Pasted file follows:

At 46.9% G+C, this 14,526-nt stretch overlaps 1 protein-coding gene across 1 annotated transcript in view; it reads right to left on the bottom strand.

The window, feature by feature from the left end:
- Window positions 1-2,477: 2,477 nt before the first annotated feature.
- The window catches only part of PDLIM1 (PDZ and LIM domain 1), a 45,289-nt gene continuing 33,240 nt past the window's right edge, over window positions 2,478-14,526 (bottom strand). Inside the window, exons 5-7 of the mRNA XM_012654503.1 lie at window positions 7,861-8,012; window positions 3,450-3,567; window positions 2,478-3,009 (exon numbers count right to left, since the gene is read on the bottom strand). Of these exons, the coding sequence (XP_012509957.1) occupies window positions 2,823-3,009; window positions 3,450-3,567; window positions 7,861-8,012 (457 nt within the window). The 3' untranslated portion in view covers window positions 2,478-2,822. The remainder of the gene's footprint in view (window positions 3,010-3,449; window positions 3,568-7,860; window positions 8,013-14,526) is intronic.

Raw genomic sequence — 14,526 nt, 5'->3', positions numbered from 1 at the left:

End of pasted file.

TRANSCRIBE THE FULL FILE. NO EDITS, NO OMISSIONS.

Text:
At 46.9% G+C, this 14,526-nt stretch overlaps 1 protein-coding gene across 1 annotated transcript in view; it reads right to left on the bottom strand.

The window, feature by feature from the left end:
- Window positions 1-2,477: 2,477 nt before the first annotated feature.
- The window catches only part of PDLIM1 (PDZ and LIM domain 1), a 45,289-nt gene continuing 33,240 nt past the window's right edge, over window positions 2,478-14,526 (bottom strand). Inside the window, exons 5-7 of the mRNA XM_012654503.1 lie at window positions 7,861-8,012; window positions 3,450-3,567; window positions 2,478-3,009 (exon numbers count right to left, since the gene is read on the bottom strand). Of these exons, the coding sequence (XP_012509957.1) occupies window positions 2,823-3,009; window positions 3,450-3,567; window positions 7,861-8,012 (457 nt within the window). The 3' untranslated portion in view covers window positions 2,478-2,822. The remainder of the gene's footprint in view (window positions 3,010-3,449; window positions 3,568-7,860; window positions 8,013-14,526) is intronic.

Raw genomic sequence — 14,526 nt, 5'->3', positions numbered from 1 at the left: